Mid-Coast Bays: November 2023

Mid-Coast Bays: November 2023

Chelsy Williams sight-casted this “Big Ugly” on a soft plastic after seeing it tailing in shallow water.

I, like so many, thought cooler fall weather would never get here. In my 22 years of guiding I cannot remember a summer season as hot and dry as this past one. Seemingly endless days of high atmospheric pressure and lower than normal tides kept us on our toes. It was hard to pattern fish; just when we thought we had discovered the best locations and feeding times things would change from one day to the next. Hardly the norm for summertime fishing. I’m not saying that the summer was a total wash, just that we had to work a lot harder for our catches than we normally do. I’m not going to lie, there were a few days when I questioned whether I should look for a different occupation. Don’t worry though, it was only a passing thought.

If you have followed my writings through the years then you are well aware that the fall season is by far my most favorite. The cooler temperatures coupled with higher than normal tides make for some fantastic fishing. The species I have the most fun with during this time is the drag pulling, rod bending, eager-to-eat redfish. No, I’m not talking about bull reds. While those can be fun in the own way, I much prefer to stalk and target redfish in the slot size of 20- to 28-inches.

I prefer to use light tackle, not just for myself, but also for my clients. Waterloo’s 6’-7” HP Lite is my go-to rod for redfish and pretty much all my lure fishing in general. The HP Lite is built on a high-modulus, medium-light, fast action graphite blank, with light tip and moderate backbone. I would much rather play my catches out instead of strong arming them to me. Lighter tackle just makes catching more meaningful and challenging. Talk about a great fight; I get a thrill every time I hook up with one of the bronze beauties using light tackle.

With the seasonally cooler water temperatures many reds will be moving off the sandy shorelines into the warmer and muddier back lakes in November. The thick grasses that inhabit our back lakes will begin to die off as the days grow shorter and water temperatures become cooler. This is good news due to the fact that in most back lakes the grass grows so thick in summer that it makes it hard to fish many backwater areas effectively. Many days I’m using a setup that includes a 5/0, 1/8-ounce weedless swimhook made by Bass Assassin. This weedless rig allows me to present my soft plastics in grassy areas without constantly snagging a bunch of grass.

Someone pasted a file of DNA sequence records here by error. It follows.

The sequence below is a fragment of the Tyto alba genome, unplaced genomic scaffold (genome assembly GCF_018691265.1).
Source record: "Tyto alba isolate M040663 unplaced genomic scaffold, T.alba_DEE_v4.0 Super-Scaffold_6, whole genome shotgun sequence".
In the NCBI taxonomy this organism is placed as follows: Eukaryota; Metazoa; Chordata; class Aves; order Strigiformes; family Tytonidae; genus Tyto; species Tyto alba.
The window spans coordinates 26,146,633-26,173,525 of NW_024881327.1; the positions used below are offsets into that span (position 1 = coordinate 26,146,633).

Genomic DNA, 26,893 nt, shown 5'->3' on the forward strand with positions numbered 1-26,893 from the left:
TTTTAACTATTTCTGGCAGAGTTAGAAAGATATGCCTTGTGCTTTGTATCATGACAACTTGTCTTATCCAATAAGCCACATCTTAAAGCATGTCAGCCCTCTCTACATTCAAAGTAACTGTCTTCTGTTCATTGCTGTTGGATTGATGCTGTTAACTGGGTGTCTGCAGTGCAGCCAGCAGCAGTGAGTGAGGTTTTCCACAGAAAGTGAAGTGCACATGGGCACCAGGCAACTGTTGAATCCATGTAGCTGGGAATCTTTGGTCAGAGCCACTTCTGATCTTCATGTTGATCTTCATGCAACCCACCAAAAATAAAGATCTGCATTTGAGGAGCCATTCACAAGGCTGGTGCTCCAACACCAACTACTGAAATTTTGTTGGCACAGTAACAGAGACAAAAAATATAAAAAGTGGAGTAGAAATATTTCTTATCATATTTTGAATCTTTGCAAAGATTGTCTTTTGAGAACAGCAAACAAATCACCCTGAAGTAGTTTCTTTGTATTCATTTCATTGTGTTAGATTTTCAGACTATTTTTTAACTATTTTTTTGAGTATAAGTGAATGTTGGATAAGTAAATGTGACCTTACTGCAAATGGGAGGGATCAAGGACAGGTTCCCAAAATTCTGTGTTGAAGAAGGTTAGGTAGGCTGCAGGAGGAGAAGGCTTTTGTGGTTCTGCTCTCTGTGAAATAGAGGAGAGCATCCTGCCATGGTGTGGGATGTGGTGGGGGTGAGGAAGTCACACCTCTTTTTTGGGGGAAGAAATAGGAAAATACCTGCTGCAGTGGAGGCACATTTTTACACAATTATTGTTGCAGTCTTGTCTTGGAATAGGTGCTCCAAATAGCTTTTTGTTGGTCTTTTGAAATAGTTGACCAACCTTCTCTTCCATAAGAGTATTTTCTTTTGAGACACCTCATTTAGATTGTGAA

Back lakes such as Mule Slough, Pringle, Power, Contee, Cedar Lake and Pat’s Bay will all be good places to start your day in November. I prefer to fish water that is slightly off-colored, not gin clear. Look for streaks of color in open water or slightly muddied windward shorelines inside the back lakes. Color change is noticed best through a good pair of Costa polarized sunglasses with amber or copper lenses. Bait is still important, keying in on the most active, for your best chances of catching.

With the seasonally higher water levels, don’t pass the opportunity to venture into some of the remote sloughs and ponds that cannot be accessed during lower water levels. You can bet the redfish will not ignore the opportunity to graze on the crabs and tiny shrimp that will be following those tides. When fishing in these tighter quarters I like to downsize my offerings. A good choice here would be Bass Assassin’s new 3.5-inch scented Lit’l P&V. Redfish found in smaller areas tend to spook easily, so downsizing your bait can be very helpful in gaining bites.

If you are fortunate enough to encounter tailing reds, remember to resist casting directly into the middle of a pod or school. Instead, place your lure to either side or just slightly in front. Hitting them with the lure or touching one with your line usually means an instant spook and game over. Most of the time, when tailing reds get spooked, they are hard to find again and reluctant to take the lure when you do.

Quick reminder on flounder regulations: November 1 through December 14 is closed season for retaining flounder by any method. Texas Parks and Wildlife implemented the change in 2021 to promote escapement to gulf spawning grounds and enhance spawning potential. This doesn’t mean we cannot still enjoy catching and releasing; just remember to let ‘em go!